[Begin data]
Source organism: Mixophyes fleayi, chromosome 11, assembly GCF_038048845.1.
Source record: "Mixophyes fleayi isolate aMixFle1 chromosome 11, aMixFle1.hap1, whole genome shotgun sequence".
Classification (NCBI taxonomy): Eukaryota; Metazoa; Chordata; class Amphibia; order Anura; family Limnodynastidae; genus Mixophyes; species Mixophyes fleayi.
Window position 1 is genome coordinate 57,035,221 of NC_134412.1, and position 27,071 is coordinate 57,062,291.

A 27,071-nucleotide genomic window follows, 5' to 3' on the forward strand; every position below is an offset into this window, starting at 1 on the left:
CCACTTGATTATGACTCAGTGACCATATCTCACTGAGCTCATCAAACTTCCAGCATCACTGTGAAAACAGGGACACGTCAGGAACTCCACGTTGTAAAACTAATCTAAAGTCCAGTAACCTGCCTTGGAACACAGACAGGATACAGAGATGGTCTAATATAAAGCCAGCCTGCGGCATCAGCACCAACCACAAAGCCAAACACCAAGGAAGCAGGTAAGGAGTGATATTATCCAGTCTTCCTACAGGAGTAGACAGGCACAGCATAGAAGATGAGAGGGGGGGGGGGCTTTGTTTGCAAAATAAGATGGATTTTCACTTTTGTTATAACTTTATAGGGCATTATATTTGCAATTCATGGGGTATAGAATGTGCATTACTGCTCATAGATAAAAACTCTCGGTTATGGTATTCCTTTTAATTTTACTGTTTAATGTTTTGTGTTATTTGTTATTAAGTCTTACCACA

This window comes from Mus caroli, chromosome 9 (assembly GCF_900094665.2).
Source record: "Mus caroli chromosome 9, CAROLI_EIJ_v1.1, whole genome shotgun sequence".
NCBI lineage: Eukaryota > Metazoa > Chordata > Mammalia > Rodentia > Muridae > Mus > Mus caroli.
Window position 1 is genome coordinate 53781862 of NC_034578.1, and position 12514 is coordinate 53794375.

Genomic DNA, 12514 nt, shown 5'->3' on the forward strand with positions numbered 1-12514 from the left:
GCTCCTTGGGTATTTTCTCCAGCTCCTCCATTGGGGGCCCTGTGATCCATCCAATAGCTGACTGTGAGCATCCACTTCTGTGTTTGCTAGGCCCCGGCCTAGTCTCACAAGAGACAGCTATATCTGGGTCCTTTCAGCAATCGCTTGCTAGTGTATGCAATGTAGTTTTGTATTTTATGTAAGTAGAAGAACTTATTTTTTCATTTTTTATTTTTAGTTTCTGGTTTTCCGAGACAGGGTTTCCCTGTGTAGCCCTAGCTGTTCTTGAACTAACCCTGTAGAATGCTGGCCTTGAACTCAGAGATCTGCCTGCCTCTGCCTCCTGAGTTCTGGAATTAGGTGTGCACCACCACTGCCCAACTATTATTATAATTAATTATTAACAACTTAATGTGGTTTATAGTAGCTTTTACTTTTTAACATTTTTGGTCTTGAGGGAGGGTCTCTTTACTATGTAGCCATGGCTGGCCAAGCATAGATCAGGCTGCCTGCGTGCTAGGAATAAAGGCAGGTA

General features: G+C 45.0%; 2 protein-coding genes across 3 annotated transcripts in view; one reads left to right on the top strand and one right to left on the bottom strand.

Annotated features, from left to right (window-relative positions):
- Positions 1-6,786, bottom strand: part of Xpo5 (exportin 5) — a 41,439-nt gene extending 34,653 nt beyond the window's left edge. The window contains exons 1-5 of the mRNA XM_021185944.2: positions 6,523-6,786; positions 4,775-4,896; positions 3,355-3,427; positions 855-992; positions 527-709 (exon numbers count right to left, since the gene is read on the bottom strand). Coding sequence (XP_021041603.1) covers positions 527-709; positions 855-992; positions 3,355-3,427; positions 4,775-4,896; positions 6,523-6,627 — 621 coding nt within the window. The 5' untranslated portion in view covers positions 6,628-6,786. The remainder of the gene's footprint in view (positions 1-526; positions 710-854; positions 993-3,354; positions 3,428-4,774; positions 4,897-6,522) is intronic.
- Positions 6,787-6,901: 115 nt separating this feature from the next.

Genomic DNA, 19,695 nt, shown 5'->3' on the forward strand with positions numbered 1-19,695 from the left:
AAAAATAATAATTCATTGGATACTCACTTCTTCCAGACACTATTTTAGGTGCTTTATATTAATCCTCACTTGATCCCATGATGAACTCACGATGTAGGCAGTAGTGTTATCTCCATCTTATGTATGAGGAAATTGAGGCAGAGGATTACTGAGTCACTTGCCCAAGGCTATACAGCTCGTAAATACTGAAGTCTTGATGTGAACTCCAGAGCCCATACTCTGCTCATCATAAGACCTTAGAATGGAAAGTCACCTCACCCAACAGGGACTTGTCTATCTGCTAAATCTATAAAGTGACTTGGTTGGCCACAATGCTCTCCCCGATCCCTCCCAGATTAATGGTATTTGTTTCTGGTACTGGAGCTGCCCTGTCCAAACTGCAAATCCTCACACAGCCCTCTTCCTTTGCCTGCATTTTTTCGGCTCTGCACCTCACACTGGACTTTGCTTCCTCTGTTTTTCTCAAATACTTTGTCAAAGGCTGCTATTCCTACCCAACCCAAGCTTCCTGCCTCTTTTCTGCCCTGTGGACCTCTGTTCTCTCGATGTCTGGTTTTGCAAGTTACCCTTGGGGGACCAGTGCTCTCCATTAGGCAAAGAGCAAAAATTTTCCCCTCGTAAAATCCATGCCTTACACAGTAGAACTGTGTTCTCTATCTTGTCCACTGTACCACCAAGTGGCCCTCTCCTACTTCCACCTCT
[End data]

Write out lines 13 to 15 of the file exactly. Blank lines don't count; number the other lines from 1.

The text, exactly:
General features: G+C 45.0%; 2 protein-coding genes across 3 annotated transcripts in view; one reads left to right on the top strand and one right to left on the bottom strand.

Annotated features, from left to right (window-relative positions):
- Positions 1-6,786, bottom strand: part of Xpo5 (exportin 5) — a 41,439-nt gene extending 34,653 nt beyond the window's left edge. The window contains exons 1-5 of the mRNA XM_021185944.2: positions 6,523-6,786; positions 4,775-4,896; positions 3,355-3,427; positions 855-992; positions 527-709 (exon numbers count right to left, since the gene is read on the bottom strand). Coding sequence (XP_021041603.1) covers positions 527-709; positions 855-992; positions 3,355-3,427; positions 4,775-4,896; positions 6,523-6,627 — 621 coding nt within the window. The 5' untranslated portion in view covers positions 6,628-6,786. The remainder of the gene's footprint in view (positions 1-526; positions 710-854; positions 993-3,354; positions 3,428-4,774; positions 4,897-6,522) is intronic.